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Behind the Mask

Depression and anxiety lie. Jenny Lawson has said it many times. So has Wil Wheaton. I’ve said it to many people, friends and strangers. I tell it to myself.

The sad thing is, even when you know it rationally, you can still fall for their lies. The saddest thing? The lies aren’t even all that good.

A couple of days ago, I had a very, very good day. That morning, two of my best friends told me I seemed more confident lately. When it came to digging at the roots of my anxiety and depression, “You’re making more progress than you think you are.” They both told me they were proud of me. I was beaming. Later that day, I got to hang out with one of them and chat on the phone with the other. With both friends, we made each other laugh so hard, I had trouble breathing. It was a very, very good day.

Sadly, the next day was terrible.

For the most part, I like my ADHD brain. Honestly, I don’t really mind being easily distracted, having little sense of time or space, going nonlinear, being creative and imaginative, being emotional and sensitive. Except…the sensitivity and high emotions also come with Rejection-Sensitive Dysphoria, which I only recently read about but which resonated strongly with me and explained a lot of bad interactions I’ve had with friends and romantic partners throughout my life.

Saturday was an RSD day. All it took was me sending out a few “Good morning! How’s it going?” messages to friends and not getting any replies for…oh, an hour or two, and I suddenly flipped into “I’ve been rejected!” mode. My brain started spinning all kinds of lies, one on top of the other, spinning out into a thrilling combination of spiraling-up anxiety and spiraling-down depression. “Your friends don’t really love you. Nobody loves you. You’re needy and insecure, a burden on everyone! If you withdraw, nobody will come for you! If you reach out for reassurance, you’ll push everyone away! Even when you explain what’s going on in your head and they tell you they understand and it’s okay, they’ll still ditch you as soon as they can to get away from your craziness! They’re probably all talking about you behind your back right now, asking each other how long they can stand it before they have to cut you loose!” I kept telling myself these thoughts weren’t true, they weren’t helpful, they weren’t good for me. I did my best to keep my breathing deep and regular. I talked to myself internally as if I were talking to my best friend instead of myself, because if your best friend came to you and said “I’m having these difficult feelings,” you wouldn’t tell them they were a crazy burden, no, you’d comfort them and tell them they’re loved and accepted for who they are. But no matter what I did, I couldn’t get away from the feeling that I was driving everyone away with my poorly-controlled emotions.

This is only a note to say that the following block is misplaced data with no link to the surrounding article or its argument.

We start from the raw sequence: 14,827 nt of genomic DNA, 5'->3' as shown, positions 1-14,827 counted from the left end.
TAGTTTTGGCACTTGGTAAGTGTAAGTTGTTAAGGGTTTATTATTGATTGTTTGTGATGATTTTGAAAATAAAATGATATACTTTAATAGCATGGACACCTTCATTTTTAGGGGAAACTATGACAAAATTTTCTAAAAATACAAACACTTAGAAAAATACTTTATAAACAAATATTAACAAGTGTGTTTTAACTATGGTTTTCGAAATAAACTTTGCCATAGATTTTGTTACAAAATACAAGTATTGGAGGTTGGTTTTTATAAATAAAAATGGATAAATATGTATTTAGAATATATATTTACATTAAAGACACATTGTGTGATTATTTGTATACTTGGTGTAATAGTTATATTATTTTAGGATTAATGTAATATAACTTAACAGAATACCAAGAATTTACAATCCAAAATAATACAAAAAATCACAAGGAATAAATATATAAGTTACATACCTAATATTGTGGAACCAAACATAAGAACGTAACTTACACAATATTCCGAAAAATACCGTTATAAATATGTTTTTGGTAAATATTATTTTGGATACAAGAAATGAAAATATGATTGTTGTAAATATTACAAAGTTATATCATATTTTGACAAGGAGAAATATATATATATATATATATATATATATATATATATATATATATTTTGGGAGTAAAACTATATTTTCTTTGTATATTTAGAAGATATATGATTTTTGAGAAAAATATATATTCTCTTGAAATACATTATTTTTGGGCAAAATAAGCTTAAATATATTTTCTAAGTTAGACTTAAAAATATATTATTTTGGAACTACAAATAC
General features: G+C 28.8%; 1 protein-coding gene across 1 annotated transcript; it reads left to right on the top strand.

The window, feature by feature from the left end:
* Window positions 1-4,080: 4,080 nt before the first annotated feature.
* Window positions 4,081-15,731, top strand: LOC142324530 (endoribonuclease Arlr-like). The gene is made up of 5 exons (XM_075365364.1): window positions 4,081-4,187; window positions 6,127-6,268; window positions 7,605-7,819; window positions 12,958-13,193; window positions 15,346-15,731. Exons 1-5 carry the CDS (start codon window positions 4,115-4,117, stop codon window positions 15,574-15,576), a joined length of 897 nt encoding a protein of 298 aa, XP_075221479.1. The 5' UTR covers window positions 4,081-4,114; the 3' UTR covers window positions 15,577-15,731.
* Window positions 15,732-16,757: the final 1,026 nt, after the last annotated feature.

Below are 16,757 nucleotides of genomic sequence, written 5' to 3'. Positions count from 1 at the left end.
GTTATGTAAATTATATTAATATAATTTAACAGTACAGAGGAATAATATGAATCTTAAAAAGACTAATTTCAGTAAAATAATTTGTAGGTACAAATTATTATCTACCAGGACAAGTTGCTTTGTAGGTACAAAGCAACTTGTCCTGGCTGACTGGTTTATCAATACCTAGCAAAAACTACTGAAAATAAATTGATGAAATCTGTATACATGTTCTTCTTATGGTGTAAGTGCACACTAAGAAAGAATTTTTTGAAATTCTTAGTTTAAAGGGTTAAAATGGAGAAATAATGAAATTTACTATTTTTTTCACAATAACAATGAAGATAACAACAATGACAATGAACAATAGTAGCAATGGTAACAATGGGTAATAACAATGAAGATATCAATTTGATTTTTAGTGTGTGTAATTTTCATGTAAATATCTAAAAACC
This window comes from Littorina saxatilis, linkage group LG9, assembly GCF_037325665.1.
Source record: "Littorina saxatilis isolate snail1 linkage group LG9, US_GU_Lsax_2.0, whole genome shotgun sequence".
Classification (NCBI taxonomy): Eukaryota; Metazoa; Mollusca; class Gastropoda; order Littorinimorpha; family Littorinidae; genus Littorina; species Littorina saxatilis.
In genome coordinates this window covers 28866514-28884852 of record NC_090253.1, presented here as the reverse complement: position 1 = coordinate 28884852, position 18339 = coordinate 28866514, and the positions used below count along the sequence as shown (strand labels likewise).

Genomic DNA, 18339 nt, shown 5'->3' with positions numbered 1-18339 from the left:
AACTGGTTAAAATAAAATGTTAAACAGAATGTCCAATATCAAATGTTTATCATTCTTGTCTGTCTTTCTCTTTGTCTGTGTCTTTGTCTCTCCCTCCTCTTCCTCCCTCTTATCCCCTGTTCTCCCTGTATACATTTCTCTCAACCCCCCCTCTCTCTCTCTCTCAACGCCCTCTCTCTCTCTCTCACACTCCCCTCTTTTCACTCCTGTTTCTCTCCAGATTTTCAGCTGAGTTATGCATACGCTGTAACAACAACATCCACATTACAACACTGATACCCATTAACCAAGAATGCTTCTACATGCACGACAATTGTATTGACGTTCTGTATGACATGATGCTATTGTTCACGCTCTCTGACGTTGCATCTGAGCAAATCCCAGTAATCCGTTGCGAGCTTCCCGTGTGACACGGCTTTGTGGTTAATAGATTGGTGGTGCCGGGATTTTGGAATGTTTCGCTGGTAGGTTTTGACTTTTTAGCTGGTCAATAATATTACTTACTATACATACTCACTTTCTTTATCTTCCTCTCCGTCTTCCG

This went all day and into the night. And then just as suddenly as it had come on, I saw through it all. The monster that was yelling all these things in my head was revealed to be the cheesiest, hammiest actor in a cheap, rubber suit. Everything it was saying was nonsense. Yes, I’ve had people tell me I was weird and annoying, but they weren’t friends of mine. Yes, I’ve had romantic partners break up with me for reasons that probably had to do in some way with my ADHD, depression, and anxiety, but for the most part, it was because we weren’t a good match romantically, and that’s nobody’s fault, that’s just life. How many close friends have I lost because they couldn’t deal with my depression, anxiety, my emotional sensitivity? I can’t think of any. How many close friends have told me they love me, stuck with me during the difficult times, accepted me for who I am? Pretty much all of them. Sure, some friends drift away, the closeness fades. That’s nobody’s fault, that’s just life.

Sure, I’ve had friends tease me and hurt my feelings, but only unintentionally, and when I told them, they apologized. And the friendships continued. Sure, I’ve gotten embarrassed and felt uncomfortable when my emotions amped up around friends, but my friends have always assured me they still like me. And the friendships continued. Sure, my sensitivity and insecurities have gotten the better of me, causing me to react badly, but I apologized. And the friendships continued.

Depression and anxiety feed off of and into the emotional sensitivity that comes with ADHD, but they lie. They fucking lie. They tell you over and over again that you’re broken, unlovable, on the verge of being rejected and abandoned. But the reality is this: the people who truly love you, the ones you would stick with if they were acting this way, will stick with you when you’re acting this way. And the horrible monster telling you what a terrible loser you are is just a shitty, cheap special effect delivering badly written dialogue.

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